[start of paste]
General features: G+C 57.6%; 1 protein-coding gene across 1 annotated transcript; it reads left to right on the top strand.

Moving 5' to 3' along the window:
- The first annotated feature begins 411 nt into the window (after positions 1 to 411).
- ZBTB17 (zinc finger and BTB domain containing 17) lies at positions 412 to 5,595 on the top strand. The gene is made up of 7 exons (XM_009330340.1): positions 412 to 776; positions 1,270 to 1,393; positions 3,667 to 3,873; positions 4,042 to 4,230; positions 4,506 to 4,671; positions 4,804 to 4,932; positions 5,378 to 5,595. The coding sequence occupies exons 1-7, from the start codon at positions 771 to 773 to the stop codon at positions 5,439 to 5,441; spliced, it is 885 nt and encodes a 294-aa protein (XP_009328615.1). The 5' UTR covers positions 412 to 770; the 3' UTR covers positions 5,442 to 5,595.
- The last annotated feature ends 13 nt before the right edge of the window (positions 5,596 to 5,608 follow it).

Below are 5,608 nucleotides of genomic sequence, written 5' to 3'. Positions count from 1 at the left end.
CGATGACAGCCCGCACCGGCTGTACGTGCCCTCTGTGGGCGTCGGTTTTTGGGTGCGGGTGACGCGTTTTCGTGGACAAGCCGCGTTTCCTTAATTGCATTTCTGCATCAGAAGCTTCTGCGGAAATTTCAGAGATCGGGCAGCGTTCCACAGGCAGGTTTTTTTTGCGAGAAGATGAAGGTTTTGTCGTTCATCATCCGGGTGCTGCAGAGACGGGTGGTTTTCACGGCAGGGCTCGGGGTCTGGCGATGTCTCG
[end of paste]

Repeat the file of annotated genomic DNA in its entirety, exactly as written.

General features: G+C 57.6%; 1 protein-coding gene across 1 annotated transcript; it reads left to right on the top strand.

Moving 5' to 3' along the window:
- The first annotated feature begins 411 nt into the window (after positions 1 to 411).
- ZBTB17 (zinc finger and BTB domain containing 17) lies at positions 412 to 5,595 on the top strand. The gene is made up of 7 exons (XM_009330340.1): positions 412 to 776; positions 1,270 to 1,393; positions 3,667 to 3,873; positions 4,042 to 4,230; positions 4,506 to 4,671; positions 4,804 to 4,932; positions 5,378 to 5,595. The coding sequence occupies exons 1-7, from the start codon at positions 771 to 773 to the stop codon at positions 5,439 to 5,441; spliced, it is 885 nt and encodes a 294-aa protein (XP_009328615.1). The 5' UTR covers positions 412 to 770; the 3' UTR covers positions 5,442 to 5,595.
- The last annotated feature ends 13 nt before the right edge of the window (positions 5,596 to 5,608 follow it).

Below are 5,608 nucleotides of genomic sequence, written 5' to 3'. Positions count from 1 at the left end.
CGATGACAGCCCGCACCGGCTGTACGTGCCCTCTGTGGGCGTCGGTTTTTGGGTGCGGGTGACGCGTTTTCGTGGACAAGCCGCGTTTCCTTAATTGCATTTCTGCATCAGAAGCTTCTGCGGAAATTTCAGAGATCGGGCAGCGTTCCACAGGCAGGTTTTTTTTGCGAGAAGATGAAGGTTTTGTCGTTCATCATCCGGGTGCTGCAGAGACGGGTGGTTTTCACGGCAGGGCTCGGGGTCTGGCGATGTCTCG